The main signs to look for include loss of appetite, weight loss, and behavioral problems, but you should also check for particular symptoms of the following health problems.
f a wound is not treated quickly then it may heal over before the infection has cleared, causing pus to form under the skin and create a lump known as an abscess. It can be difficult to distinguish an abscess from a tumor if the original wound was not spotted, although if a wound is visible on the lump then it is most likely an abscess. If your hamster is scratching in a particular area then it may be because of an abscess, so be sure to look for any swollen areas or redness in the skin.
Abscesses can also be caused by cheek pouch injuries, so if your hamster has swollen cheeks or its cheek pouches appear to be continuously full then this may be an indication of an abscess. In the event of an abscess developing you should take your hamster to a veterinarian for the pus to be drained and possible further treatment. If the abscess bursts beforehand then it is still important that you visit the vet as additional treatment may be necessary to clear the infection.
Abscesses can be prevented by cleaning any bites, scratches or other wounds with peroxide, and contacting your veterinarian as soon as an injury leads to infection. You can also prevent wound from occurring in the first place by acting to protect your hamster from injuries such as broken bones and cheek pouch injuries.
Your hamster may fall and suffer a broken limb or tail. This can occur if you handle your hamster unsafely outside its cage, or if there are multiple levels in its cage with areas where your hamster could fall from. If your hamster has broken any bones it will become evident from limping or a bent tail.
Broken bones cannot be plastered and so must be left to heal naturally. However, if a bone breaks through the skin and becomes exposed then you should take your hamster to a veterinarian to prevent infection. Also, if your hamster is showing signs of shock, this should be treated straight away.
To allow bone to heal naturally you should keep your hamster alone in its own separate cage, preferably an aquarium or another solid-sided cage with only one level to prevent climbing. Any exercise wheel and climbing toys should be removed as exercise will hinder recovery. It is also advisable to feed your hamster calcium supplements, or simply some milk-soaked bread or high calcium dog biscuits.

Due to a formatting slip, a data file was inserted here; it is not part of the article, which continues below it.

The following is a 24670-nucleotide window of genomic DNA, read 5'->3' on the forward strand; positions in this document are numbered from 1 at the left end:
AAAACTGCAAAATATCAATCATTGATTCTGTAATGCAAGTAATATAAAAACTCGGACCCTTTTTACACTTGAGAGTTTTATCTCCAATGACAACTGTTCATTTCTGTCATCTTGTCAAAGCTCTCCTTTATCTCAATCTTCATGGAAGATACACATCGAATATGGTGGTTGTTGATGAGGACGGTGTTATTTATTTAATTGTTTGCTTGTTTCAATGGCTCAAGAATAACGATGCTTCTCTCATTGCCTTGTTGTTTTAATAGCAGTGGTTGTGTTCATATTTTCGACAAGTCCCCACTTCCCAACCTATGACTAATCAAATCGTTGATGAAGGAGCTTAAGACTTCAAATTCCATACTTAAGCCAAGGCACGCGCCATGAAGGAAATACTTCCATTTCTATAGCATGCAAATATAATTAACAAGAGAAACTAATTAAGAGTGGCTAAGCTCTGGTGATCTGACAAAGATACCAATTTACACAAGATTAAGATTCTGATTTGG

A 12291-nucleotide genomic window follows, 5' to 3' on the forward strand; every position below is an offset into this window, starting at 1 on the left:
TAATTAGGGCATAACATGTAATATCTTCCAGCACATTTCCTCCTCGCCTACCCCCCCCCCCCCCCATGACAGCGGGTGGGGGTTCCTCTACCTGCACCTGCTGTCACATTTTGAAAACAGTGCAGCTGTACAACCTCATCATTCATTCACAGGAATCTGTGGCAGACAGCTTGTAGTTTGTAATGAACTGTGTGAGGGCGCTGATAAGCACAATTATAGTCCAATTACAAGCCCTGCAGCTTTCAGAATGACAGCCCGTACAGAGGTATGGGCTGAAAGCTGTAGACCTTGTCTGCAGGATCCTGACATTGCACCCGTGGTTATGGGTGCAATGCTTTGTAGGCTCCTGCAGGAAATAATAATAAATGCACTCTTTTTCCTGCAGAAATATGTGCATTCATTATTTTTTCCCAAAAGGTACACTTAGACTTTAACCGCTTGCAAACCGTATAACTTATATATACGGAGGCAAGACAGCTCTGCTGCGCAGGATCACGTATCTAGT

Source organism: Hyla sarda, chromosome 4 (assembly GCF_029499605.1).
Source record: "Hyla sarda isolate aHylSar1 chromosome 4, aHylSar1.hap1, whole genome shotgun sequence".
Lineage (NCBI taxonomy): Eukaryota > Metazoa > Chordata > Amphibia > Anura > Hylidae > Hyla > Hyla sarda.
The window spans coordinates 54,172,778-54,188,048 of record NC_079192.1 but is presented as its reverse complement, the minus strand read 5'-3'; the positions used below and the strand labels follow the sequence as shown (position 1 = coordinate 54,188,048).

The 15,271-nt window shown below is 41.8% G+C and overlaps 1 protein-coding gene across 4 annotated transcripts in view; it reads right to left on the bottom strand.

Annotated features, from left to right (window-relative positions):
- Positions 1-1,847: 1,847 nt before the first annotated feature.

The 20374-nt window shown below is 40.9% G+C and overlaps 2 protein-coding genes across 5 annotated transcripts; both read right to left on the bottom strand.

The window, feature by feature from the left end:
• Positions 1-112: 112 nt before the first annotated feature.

Broken bones should heal within one or two weeks, although your hamster may be left with a permanent limp or a crooked tail. Therefore it is best to try to prevent such accidents happening in the first place.
You can help avoid dangerous falls by ensuring there are no unprotected areas in a multi-level cage where your hamster may fall from a height, and by buying a safe hamster wheel. You should also ensure that you always handle your pet at a low height and over a soft surface, such as your lap.
Occasionally a hamster may suffer from shock, such as after injuring itself, although the cause will not always be known. If your hamster is in shock then it will typically seem fairly limp and lifeless, while it may also be shivering, breathing heavily and have a colder temperature.
Shock should be treated immediately by rubbing your hamster’s back gently to encourage blood circulation. Also make sure your hamster’s cage is in a dark, warm and quiet room. If your hamster does not recover within an hour then it may need veterinary treatment, while any broken bones or other injuries will also need to be treated. You can help prevent shock in the same way as preventing broken bones, by making sure its cage is safe and by handling it safely.
Skin problems can be caused by fungal infection, allergy, mites or mange. Symptoms include fur loss, dry, flaky skin, persistent scratching and skin sensitivity. If you notice any of these symptoms in your hamster then inspect its skin for mites. These are sometimes visible as small specks moving on a hamster’s coat, and you may find it easier to view them in the dark using a flashlight. You should isolate your hamster in a separate cage away from other hamsters, and use an anti-mite spray that can be bought from a pet store. Make sure however that you shield your hamster’s eyes from the spray. You should also clean the cage, spray it thoroughly with the ant-mite spray and replace the bedding. Ensure that any hay is replaced with alternative bedding as hay can be infected with mites. You may need to repeat this a few times depending on the instructions given on the spray.
A mild case of mites should clear within two days. Otherwise you should take your hamster for veterinary treatment to avoid mange developing. Mange is a more serious skin infection that is caused by mites. Scratching becomes even more frequent and there is more obvious fur loss, while scabs may also appear. You should treat mange in the same way as mites, except that you should take your hamster to the vet immediately. You should also clean the cage with a pet safe disinfectant.